Computer-Assisted Face Processing Instruction Improves Emotion Recognition, Mentalizing, and Social Skills in Students with ASD

Abstract

This study examined the extent to which a computer-based social skills intervention called FaceSay™ was associated with improvements in affect recognition, mentalizing, and social skills of school-aged children with Autism Spectrum Disorder (ASD). FaceSay™ offers students simulated practice with eye gaze, joint attention, and facial recognition skills. This randomized control trial included school-aged children meeting educational criteria for autism (N = 31). Results demonstrated that participants who received the intervention improved their affect recognition and mentalizing skills, as well as their social skills. These findings suggest that, by targeting face-processing skills, computer-based interventions may produce changes in broader cognitive and social-skills domains in a cost- and time-efficient manner.

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Acknowledgments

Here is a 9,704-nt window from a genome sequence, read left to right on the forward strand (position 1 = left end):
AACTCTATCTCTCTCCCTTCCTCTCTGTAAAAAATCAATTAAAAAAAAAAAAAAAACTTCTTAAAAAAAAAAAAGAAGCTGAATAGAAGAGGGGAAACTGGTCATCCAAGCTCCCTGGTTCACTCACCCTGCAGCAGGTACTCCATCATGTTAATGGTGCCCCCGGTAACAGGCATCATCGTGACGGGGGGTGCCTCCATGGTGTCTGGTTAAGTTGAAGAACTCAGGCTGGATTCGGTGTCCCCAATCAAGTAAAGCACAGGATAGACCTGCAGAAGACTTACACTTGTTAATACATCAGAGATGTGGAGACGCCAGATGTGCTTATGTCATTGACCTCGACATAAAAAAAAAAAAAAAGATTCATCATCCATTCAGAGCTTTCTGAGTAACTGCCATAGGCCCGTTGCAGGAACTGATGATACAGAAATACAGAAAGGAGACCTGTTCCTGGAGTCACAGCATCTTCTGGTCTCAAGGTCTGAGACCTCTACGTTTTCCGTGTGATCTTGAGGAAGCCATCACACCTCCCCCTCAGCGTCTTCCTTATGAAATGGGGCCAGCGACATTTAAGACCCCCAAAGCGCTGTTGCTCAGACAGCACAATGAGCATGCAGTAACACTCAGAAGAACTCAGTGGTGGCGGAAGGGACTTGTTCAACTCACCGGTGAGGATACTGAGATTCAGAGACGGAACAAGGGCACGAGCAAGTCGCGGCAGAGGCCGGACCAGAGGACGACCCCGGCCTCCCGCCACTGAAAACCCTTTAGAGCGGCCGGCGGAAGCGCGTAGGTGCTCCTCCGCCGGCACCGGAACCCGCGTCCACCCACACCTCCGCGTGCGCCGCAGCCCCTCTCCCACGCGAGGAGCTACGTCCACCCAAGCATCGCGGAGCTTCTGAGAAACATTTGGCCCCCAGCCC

The author thanks Moorpark Unified School District, the Director of Special Education, Richard Jenkins, Casey Wimsatt at Symbionica, LLC, and the faculty and staff of the Chicago School of Professional Psychology.

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Correspondence to Linda Marie Rice.

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Rice, L.M., Wall, C.A., Fogel, A. et al. Computer-Assisted Face Processing Instruction Improves Emotion Recognition, Mentalizing, and Social Skills in Students with ASD. J Autism Dev Disord 45, 2176–2186 (2015). https://doi.org/10.1007/s10803-015-2380-2

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Keywords

  • Intervention
  • Computer-assisted instruction
  • Emotion recognition
  • Mentalizing
  • Social interactions